why was new orleans built below sea level

French settlers built New Orleans on a natural high point along the Mississippi River about 300 years ago. The land beyond that natural levee was swamp and marsh. It would take more than a hundred years for settlers to figure out how to drain the swamp. In the process, they'd sink New Orleans. , Tulane University geographer Richard Campanella details how New Orleans was transformed from marsh to a city dependent on levees, canals and steam-driven pumps. One French settler described the city 300 years ago as "nothing more than two narrow strips of land, about a musket shot in width," surrounded by "canebrake (and) impenetrable marsh. "
Over the last 300 years, Campanella writes, more than 30,000 acres were converted from swamp to dry land.


The effort resulted in the gradual settling or sinking of land, called subsidence. The transformation from swamp to suburbs has at times had dire consequences. In the 1970s, when subsidence cracked gas lines, leaking flammable vapors into the homes. While more flexible pipes has lessened the risk of houses exploding in the future, subsidence has placed most of New Orleans below sea level, and at increased risk from the next storm.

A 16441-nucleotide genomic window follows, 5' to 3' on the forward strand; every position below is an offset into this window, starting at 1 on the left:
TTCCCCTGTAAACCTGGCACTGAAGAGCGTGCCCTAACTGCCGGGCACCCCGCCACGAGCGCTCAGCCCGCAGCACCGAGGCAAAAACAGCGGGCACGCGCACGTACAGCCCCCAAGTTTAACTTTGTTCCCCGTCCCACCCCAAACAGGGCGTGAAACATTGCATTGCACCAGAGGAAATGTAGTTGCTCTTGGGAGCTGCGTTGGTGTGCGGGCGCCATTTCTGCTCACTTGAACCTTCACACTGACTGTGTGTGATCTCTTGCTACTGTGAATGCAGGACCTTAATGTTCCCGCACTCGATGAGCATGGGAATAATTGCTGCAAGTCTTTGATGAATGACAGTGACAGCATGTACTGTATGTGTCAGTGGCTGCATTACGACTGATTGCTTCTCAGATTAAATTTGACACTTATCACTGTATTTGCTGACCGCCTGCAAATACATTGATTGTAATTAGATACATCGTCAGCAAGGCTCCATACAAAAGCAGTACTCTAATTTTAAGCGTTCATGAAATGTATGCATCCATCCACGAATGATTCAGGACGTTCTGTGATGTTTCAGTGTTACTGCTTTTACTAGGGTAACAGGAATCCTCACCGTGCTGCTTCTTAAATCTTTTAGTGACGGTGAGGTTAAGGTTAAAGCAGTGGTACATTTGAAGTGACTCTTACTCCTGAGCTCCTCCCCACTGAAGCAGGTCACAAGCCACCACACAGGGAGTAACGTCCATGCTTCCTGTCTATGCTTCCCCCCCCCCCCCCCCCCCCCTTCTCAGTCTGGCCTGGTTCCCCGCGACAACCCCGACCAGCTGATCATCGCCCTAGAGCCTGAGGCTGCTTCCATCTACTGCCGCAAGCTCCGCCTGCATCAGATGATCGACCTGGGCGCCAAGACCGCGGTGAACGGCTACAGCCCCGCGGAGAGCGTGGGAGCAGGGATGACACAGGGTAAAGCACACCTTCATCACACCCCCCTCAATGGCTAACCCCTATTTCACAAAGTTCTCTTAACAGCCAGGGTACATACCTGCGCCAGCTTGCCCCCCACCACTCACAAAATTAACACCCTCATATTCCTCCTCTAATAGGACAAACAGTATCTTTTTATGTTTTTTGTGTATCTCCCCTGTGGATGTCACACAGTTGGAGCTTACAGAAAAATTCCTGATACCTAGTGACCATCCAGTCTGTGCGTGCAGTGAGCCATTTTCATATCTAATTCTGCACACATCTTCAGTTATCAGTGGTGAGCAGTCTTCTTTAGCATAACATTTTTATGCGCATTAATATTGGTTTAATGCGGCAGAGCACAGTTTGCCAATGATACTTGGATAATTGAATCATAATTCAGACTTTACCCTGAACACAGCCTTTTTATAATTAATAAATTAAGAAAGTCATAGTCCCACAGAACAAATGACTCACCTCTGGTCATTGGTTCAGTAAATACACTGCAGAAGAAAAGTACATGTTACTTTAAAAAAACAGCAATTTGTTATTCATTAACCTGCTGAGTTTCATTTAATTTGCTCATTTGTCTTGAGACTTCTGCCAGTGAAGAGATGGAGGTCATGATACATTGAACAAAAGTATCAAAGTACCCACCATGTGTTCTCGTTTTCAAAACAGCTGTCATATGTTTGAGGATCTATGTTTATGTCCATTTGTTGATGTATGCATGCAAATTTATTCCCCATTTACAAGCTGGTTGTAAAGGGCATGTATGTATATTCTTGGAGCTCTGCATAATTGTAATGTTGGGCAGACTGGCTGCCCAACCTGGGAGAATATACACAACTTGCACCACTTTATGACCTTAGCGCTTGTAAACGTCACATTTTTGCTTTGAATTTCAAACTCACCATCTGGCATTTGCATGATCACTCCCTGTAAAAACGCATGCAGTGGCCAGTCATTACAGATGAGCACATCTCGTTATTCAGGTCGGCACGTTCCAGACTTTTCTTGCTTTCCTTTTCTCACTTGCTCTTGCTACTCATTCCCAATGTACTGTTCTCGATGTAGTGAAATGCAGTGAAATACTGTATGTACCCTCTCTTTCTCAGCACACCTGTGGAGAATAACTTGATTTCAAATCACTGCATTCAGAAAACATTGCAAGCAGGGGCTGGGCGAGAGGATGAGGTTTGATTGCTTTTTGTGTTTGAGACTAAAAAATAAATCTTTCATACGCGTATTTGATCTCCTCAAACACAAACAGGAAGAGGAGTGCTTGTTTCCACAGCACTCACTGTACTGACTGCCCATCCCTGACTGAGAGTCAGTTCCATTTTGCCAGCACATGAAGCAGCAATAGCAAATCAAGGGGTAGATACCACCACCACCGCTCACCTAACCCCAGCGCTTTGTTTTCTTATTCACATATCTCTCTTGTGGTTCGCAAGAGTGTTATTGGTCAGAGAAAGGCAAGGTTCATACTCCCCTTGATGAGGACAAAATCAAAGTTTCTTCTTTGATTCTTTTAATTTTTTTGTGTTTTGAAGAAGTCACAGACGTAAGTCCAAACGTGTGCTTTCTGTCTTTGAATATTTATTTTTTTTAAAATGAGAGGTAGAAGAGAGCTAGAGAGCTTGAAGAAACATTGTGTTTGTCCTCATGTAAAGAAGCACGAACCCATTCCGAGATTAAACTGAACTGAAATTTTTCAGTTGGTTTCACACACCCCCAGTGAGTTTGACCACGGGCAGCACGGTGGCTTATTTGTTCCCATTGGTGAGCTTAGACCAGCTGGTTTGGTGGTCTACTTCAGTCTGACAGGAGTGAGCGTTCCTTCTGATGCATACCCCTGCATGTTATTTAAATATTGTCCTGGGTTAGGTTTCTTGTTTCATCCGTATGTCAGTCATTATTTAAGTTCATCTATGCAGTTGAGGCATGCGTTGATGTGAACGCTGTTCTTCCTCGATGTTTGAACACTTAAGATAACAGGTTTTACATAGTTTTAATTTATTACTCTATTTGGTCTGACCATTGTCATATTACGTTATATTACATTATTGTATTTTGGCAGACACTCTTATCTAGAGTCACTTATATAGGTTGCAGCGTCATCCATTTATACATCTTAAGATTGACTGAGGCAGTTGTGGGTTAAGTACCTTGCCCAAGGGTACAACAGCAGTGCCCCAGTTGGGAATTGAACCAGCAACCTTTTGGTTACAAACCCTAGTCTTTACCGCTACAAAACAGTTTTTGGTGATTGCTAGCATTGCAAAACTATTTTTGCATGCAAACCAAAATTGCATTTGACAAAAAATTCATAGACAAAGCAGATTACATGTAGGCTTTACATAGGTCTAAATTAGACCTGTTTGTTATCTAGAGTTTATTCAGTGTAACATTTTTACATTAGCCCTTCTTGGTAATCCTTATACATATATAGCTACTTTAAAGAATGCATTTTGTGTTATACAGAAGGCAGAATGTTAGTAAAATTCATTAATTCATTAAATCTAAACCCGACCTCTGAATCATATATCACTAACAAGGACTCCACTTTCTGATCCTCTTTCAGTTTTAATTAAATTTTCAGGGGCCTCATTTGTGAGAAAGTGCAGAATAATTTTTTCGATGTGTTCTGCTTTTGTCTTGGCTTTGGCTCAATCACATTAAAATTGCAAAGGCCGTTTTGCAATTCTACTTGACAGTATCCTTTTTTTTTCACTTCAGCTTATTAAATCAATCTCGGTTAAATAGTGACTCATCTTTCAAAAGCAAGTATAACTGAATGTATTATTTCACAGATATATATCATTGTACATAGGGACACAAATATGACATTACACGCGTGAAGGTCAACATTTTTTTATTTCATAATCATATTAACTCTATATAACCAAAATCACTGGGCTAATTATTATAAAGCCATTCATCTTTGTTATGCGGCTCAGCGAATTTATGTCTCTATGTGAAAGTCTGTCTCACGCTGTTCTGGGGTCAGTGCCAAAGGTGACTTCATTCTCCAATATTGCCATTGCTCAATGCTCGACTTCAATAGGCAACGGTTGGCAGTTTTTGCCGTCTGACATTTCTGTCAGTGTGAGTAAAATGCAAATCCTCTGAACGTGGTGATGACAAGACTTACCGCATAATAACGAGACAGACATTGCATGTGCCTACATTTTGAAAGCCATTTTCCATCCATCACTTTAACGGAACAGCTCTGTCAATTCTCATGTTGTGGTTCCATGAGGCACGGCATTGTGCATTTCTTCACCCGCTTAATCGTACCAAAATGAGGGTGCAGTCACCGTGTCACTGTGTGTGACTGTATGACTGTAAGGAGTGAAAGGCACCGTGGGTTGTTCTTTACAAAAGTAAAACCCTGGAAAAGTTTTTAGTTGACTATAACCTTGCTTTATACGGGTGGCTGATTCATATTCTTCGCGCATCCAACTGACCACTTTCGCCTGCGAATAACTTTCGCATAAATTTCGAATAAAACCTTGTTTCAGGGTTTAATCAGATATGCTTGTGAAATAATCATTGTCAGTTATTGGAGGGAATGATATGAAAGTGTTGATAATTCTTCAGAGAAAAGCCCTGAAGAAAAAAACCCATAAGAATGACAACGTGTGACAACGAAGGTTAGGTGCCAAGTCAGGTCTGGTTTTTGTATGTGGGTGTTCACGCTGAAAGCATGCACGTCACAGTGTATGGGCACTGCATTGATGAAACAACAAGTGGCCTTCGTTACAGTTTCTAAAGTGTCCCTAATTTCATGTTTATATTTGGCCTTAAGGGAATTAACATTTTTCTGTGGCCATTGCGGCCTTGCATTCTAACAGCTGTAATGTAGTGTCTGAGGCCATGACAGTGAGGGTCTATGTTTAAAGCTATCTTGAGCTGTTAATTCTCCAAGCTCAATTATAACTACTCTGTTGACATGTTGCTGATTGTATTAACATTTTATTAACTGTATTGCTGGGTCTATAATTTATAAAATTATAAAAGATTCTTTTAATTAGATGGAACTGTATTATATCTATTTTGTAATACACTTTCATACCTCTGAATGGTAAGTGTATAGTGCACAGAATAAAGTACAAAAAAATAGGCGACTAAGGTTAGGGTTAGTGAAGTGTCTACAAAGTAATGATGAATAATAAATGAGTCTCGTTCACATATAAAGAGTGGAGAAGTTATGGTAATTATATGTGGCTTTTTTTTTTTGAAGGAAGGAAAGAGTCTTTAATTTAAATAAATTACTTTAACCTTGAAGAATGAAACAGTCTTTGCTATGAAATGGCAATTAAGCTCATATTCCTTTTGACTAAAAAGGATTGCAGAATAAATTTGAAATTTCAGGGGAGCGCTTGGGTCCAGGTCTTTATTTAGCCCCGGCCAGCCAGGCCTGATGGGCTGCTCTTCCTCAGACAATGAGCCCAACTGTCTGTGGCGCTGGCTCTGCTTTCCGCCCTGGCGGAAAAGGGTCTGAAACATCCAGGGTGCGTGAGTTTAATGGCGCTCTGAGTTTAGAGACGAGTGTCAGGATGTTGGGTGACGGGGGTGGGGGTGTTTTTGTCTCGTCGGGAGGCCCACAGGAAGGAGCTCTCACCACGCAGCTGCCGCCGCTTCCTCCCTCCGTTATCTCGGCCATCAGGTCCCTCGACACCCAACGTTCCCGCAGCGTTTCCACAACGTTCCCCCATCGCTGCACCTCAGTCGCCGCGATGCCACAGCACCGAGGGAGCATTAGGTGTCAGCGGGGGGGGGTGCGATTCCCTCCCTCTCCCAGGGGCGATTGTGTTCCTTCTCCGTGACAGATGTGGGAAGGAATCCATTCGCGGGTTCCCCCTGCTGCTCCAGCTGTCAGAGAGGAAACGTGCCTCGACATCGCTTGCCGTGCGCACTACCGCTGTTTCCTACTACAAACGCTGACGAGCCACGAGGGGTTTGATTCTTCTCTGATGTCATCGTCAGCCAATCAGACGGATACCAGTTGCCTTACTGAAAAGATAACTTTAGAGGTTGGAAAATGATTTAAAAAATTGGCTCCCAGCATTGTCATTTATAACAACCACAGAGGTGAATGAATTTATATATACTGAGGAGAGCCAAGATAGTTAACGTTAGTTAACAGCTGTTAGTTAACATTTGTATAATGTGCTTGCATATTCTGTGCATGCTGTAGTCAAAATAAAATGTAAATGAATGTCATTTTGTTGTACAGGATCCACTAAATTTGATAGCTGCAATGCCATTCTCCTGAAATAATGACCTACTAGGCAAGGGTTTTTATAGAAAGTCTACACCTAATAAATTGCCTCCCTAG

Read the Half of New Orleans is at or above sea level according to the study by Tulane and Xavier universities. The parts of the city that are several feet above sea level include, but are not limited to: the River Bend, Audubon/University, Uptown, the Garden District, the French Quarter, Treme, Bayou St. John, the Marigny, Bywater and the Lower Ninth Ward. The original residents settled on the high ground along the Mississippi River. Later developments eventually extended to nearby Lake Pontchartrian.


Navigable commercial waterways extended from the lake to downtown. After 1940, the state decided to close these waterways since there was a new Industrial Canal for waterborne commerce. Once these waterways were closed, the water table was drastically lowered by the city s drainage system and some areas settled several feet due to the consolidation of the underlying organic soils. After 1965, the US Army Corps built a levee system around a much larger geographic footprint that included previous marshland and swamp.

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